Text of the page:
Role of the nonsense-mediated decay factor hUpf3 in the splicing-dependent exon-exon junction complex.
Nonsense-mediated messenger RNA (mRNA) decay, or NMD, is a critical process of selective degradation of mRNAs that contain premature stop codons. NMD depends on both pre-mRNA splicing and translation, and it requires recognition of the position of stop codons relative to exon-exon junctions. A key factor in NMD is hUpf3, a mostly nuclear protein that shuttles between the nucleus and cytoplasm and interacts specifically with spliced mRNAs. We found that hUpf3 interacts with Y14, a component of post-splicing mRNA-protein (mRNP) complexes, and that hUpf3 is enriched in Y14-containing mRNP complexes. The mRNA export factors Aly/REF and TAP are also associated with nuclear hUpf3, indicating that hUpf3 is in mRNP complexes that are poised for nuclear export. Like Y14 and Aly/REF, hUpf3 binds to spliced mRNAs specifically ( approximately 20 nucleotides) upstream of exon-exon junctions. The splicing-dependent binding of hUpf3 to mRNAs before export, as part of the complex that assembles near exon-exon junctions, allows it to serve as a link between splicing and NMD in the cytoplasm.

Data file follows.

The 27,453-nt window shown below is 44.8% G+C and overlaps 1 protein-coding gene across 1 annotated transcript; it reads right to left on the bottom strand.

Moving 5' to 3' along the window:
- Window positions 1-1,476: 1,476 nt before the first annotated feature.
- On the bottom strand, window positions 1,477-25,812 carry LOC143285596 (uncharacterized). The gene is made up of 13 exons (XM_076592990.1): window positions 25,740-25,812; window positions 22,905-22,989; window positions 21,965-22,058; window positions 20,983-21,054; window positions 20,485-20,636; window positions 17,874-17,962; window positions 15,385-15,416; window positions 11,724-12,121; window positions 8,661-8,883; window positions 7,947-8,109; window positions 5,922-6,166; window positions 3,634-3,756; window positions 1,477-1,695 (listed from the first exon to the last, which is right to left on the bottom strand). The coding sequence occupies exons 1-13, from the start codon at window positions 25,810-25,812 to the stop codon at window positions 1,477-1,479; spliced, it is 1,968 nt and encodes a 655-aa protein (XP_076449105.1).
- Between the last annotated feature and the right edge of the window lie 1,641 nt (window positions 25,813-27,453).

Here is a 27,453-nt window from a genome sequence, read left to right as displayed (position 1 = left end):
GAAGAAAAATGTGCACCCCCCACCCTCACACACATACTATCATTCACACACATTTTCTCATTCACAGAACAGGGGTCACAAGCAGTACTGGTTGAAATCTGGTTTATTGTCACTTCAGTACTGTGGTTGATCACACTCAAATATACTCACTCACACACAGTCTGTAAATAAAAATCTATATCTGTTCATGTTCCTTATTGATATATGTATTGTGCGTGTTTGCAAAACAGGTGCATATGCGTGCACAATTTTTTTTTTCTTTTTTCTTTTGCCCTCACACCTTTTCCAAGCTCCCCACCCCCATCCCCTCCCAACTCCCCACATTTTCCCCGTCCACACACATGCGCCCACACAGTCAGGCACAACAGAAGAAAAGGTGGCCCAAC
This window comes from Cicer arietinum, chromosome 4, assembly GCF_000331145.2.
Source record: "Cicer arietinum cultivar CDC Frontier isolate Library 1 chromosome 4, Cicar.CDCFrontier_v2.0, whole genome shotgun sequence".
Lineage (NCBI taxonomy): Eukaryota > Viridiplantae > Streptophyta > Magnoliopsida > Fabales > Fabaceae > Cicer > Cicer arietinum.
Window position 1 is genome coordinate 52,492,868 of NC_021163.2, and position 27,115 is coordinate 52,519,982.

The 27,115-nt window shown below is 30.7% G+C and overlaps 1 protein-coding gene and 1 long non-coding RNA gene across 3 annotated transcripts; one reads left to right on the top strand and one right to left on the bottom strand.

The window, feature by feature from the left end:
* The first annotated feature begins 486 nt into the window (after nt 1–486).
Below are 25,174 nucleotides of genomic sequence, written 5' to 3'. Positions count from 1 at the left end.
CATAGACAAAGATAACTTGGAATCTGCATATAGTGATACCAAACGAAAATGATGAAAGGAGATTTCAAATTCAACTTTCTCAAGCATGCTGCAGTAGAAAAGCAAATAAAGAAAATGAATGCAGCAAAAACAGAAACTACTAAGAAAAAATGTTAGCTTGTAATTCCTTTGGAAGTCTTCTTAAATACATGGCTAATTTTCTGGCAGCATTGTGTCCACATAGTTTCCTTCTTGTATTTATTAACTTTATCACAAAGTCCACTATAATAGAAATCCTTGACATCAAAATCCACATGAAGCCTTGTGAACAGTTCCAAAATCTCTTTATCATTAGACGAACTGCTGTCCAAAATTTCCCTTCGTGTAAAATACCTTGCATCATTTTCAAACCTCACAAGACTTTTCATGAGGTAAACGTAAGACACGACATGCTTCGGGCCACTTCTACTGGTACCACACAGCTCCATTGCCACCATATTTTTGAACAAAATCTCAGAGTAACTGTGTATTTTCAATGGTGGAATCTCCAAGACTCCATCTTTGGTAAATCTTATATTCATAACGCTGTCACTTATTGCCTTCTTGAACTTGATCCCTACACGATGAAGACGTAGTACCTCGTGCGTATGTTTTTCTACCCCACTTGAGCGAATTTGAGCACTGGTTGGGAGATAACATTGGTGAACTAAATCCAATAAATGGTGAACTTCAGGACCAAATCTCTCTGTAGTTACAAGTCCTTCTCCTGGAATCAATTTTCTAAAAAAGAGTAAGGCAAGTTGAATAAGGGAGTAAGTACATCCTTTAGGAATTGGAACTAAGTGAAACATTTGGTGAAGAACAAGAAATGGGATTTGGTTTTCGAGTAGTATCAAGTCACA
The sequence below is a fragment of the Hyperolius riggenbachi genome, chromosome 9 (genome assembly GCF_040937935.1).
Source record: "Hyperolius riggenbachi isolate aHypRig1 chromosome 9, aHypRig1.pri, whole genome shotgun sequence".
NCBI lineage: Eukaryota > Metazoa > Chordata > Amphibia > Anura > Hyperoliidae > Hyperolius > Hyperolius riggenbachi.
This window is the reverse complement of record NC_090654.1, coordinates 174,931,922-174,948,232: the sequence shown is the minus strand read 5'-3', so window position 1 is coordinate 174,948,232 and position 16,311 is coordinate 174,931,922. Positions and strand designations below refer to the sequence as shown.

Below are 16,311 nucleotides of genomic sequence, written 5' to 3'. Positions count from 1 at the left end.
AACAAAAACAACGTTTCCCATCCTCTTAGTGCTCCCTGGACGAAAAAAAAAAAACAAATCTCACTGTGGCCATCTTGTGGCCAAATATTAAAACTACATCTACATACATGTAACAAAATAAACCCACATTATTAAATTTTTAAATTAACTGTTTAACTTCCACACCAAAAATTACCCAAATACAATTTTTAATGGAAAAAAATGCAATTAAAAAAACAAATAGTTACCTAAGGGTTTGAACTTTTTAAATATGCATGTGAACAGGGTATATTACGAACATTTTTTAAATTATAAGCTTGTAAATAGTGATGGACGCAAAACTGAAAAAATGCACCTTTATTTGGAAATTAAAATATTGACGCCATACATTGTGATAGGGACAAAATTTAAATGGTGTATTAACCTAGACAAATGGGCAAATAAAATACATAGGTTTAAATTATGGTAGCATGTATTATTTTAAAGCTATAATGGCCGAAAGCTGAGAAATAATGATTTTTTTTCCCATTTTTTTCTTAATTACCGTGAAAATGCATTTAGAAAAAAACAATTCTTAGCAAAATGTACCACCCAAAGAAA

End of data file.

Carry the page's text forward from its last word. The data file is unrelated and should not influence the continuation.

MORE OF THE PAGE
Pubmed ID: 11546873 RIS Download
3' Untranslated Regions | Active Transport, Cell Nucleus | Cell Line | Codon, Nonsense | DNA-Binding Proteins | Exons | Fungal Proteins | Globins | Humans | Macromolecular Substances | Models, Biological | Precipitin Tests | Protein Binding | RNA Splicing | RNA, Messenger | RNA-Binding Proteins | Recombinant Fusion Proteins | Ribonucleoproteins | Saccharomyces cerevisiae Proteins | Substrate Specificity